Septimus Warren Smith | Character Analysis in Mrs Dalloway
Septimus Warren Smith in Mrs Dalloway
Septimus Warren Smith is about thirty years of age. He is pale-faced, beak-nosed with a look of apprehension in the presence of which complete strangers are made apprehensive too. He was at one time a promising young man, but the war in which he participated with distinction, took away from his life all that was fascinating and made him a ruined man in all respects.
While in the army he befriended his officer, Evans: but he was shocked beyond repairs when he was killed by a shell. He could never recover from the shock of the death of Evans, so the shell which killed Evans virtually brought about a destruction in his life. Dead Evans continued to haunt him. He lost his balance of mind and became insane for all practical purposes. He wavers and quivers and threatens to burst into flames.
He wants to remain unnoticed, for he feels that the people in the world are raising their fingers at him. He is not in harmony with the world, so he resides in his thoughts without caring to notice what is actually happening around him. Dr. Holmes under whose care he is, tells his wife, Lucrezia, that there is nothing wrong with him, and all that he requires is that he should begin to take interest in the world. But despite his best efforts this cannot be effected.
She tries to divert his attention towards the aeroplane, advertising for toffees. The whole crowd of people is enjoying this sight; only Septimus does not pay attention to it. He is lost, as it were, in the crowd, and when his wife asks him to go ahead, he simply jumps up startled.
Vanity, ambition, idealism, passion, courage, laziness are some of the characteristics which contribute to build up his personality. Before he goes mad his personality radiates them all. He is gentle, serious, clever, shy and anxious to improve himself. He has been in love with one Isabel Pole and has lectured on Shakespeare.
Septimus joins the army when the war comes and goes to France as a volunteer to save England. He shows manliness and is promoted and also does not care for the shells exploding by his side. He is not moved with sentiments when Evans dies. But when the war is over, he begins to consider to get fits of fear, particularly in the evenings. He begins to consider whether life has any meaning.
His wife feels lonely; she therefore wants to have children, and she cries out one day in a fit of desolation. But it produces no effect on him. His generation has been ruined by war, it has shocked them all. He begins to feel now that he is a criminal for marrying Rezia without bestowing love on her and for outraging the modesty of Miss Isabel Pole. The punishment for such a criminal like him, he feels, is death.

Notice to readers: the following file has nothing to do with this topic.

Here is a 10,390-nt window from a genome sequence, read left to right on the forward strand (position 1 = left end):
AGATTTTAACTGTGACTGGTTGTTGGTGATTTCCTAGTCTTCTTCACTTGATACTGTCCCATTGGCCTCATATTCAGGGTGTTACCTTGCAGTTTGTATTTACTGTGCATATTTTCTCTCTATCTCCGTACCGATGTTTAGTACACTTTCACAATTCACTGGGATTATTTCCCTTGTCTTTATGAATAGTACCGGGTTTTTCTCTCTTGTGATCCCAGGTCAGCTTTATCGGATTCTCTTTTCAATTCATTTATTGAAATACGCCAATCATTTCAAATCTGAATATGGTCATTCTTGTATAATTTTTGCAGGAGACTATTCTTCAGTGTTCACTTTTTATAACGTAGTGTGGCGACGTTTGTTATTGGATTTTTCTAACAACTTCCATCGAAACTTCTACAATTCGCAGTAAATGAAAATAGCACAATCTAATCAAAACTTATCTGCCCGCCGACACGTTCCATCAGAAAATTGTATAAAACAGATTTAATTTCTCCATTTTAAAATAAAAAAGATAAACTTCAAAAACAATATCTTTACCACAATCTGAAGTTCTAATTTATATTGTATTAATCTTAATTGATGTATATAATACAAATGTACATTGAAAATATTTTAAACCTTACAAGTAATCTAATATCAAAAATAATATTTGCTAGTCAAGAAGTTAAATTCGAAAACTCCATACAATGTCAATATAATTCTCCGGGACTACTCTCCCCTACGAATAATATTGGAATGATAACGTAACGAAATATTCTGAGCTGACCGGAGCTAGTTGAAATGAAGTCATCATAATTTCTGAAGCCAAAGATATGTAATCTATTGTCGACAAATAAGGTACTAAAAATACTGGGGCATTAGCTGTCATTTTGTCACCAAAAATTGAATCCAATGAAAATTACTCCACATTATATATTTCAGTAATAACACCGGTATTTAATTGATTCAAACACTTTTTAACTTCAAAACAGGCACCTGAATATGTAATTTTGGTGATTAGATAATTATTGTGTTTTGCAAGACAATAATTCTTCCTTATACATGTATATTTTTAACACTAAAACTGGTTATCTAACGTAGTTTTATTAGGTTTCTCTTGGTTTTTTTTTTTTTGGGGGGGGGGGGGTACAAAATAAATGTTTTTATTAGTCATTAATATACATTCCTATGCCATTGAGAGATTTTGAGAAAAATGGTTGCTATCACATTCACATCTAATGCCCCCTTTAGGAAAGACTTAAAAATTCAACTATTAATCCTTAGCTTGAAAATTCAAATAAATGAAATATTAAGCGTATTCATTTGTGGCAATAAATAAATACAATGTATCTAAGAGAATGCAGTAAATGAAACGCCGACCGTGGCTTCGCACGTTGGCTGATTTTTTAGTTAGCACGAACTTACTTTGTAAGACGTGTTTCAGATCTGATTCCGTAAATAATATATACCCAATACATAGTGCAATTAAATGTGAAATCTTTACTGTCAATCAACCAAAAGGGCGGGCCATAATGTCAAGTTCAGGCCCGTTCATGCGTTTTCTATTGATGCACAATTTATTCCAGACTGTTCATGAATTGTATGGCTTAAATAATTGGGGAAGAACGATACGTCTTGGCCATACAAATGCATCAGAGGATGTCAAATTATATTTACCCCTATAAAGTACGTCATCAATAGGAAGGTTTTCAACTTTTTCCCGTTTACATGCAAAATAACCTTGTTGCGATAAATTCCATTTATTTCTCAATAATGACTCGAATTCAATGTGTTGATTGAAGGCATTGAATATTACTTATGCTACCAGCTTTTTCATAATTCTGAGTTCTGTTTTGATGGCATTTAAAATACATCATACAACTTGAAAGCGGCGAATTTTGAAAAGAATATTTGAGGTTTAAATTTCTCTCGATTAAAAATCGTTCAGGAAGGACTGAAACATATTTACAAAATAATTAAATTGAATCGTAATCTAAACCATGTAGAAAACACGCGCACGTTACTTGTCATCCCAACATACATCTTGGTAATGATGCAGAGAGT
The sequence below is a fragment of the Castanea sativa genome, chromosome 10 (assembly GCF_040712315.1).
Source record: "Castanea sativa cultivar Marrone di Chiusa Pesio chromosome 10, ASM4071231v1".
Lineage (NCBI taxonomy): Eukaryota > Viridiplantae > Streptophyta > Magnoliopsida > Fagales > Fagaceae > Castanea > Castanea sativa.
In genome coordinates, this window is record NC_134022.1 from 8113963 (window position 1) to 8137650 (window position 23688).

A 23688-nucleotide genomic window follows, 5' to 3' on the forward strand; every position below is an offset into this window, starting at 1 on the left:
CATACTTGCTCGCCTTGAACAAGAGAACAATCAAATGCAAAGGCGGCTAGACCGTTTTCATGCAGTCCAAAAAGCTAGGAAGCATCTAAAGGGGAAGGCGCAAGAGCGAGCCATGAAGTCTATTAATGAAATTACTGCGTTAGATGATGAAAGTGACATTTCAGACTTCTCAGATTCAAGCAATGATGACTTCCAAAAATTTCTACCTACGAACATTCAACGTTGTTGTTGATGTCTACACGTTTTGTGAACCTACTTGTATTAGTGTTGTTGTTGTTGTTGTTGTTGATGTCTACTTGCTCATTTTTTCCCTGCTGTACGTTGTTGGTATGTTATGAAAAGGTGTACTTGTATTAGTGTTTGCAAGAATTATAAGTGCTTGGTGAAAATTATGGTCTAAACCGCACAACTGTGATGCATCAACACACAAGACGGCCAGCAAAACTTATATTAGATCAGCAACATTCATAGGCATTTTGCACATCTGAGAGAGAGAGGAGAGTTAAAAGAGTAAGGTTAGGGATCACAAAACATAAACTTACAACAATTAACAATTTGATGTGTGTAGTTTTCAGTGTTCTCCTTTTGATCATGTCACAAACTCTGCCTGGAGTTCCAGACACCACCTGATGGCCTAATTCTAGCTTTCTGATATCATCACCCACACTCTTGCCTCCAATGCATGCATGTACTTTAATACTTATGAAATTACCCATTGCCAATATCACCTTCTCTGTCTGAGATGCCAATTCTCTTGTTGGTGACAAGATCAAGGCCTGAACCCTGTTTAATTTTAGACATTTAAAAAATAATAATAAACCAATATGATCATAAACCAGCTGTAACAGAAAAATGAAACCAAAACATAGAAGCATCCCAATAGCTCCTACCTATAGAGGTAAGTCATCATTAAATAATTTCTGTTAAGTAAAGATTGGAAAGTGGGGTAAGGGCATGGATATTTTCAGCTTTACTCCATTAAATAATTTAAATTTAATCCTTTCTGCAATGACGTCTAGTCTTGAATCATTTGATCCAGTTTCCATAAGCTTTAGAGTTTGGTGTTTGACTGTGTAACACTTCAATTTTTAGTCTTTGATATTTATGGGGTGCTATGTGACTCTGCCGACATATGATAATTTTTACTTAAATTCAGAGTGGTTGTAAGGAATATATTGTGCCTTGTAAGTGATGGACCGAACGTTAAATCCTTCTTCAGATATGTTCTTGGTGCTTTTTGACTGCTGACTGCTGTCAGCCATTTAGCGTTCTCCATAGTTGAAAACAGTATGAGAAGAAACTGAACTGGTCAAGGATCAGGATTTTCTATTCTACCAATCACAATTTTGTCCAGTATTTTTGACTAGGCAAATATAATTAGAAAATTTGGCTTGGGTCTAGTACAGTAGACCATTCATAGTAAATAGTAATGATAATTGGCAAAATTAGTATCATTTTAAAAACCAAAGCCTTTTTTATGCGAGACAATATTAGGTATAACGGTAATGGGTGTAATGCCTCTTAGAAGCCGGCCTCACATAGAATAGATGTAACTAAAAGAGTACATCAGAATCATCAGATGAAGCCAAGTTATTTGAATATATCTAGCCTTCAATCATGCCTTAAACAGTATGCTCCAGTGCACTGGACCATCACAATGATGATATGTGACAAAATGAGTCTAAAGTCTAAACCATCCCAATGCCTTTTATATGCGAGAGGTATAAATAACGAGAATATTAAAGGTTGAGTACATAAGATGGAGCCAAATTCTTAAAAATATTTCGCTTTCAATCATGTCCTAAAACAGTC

Septimus suffers from neurosis and represents the seamy side of contemporary western civilization. Interestingly the very name – Septimus – is a reference to the Seventh Circle of Dante’s Inferno. The war has come to an end, but for people like Septimus, who are its victims, it still continues. He is a victim of neurosis or nervous breakdown. He is the double of Clarissa Dalloway, the principal character, as such he represents her own boredom and fatigue. He is the spokesman of the novelist meant to convey to the readers the dire consequences which follow in the wake of war and to satirize the superficial aspects of western civilization.
Septimus is a case of complete nervous breakdown, caused by the dread of life in the trenches. He is abnormally susceptible to sound and colour and has no desire to live as he says again and again, “let us kill ourselves”. The world outside him and the beautiful sights and sounds of nature do not evoke any response in him.
He is a physical and mental wreck with a soul cut asunder. Behind this beauty he sees Evans, his friend, who has been killed in the war. When Peter Walsh comes towards him he imagines that it is Evans coming out of the dead towards him. He has an obsession of fear for people like Holmes and Dr. Bradshaw, who advise him to take interest in the outside world.
We find through him some aspects of the Western Civilisation satirised. He symbolises the evil effects of war, of the neurosis, madness and tragedy and suffering, brought about by it. The unthinking acceptance of life and its complacency, as is evident in the characters of Mrs. Dalloway and Hugh Whitbreads, are conveyed through him.
Through him the novelist lashes out against the outward glitter (pomp and show) of the western civilisation, which has beneath it what is known as sordidness, ugliness and wickedness. On seeing the ambulance which carries the dead body of Septimus, Peter Walsh remarks, “And that is civilization. The remark is ironic and its significance is too obvious to need any explanation.
Septimus is something of a tragic character in the Aristotelian sense. He arouses pity and fear, although in his case there is no hamartia in the strict sense of the term. In spite of him, things have gone wrong and he is the victim eventually. He seems to be in the hands of some power beyond his control.
The novelist had no idea to make him a tragic character, when she wrote this book. The purpose of the novelist in making this character what he is, is to exhibit that experience is a flux and that persons removed from each other in space as well as in their station in life can establish contact with one another. The tragedy of Septimus’s life is presented amid this flux.
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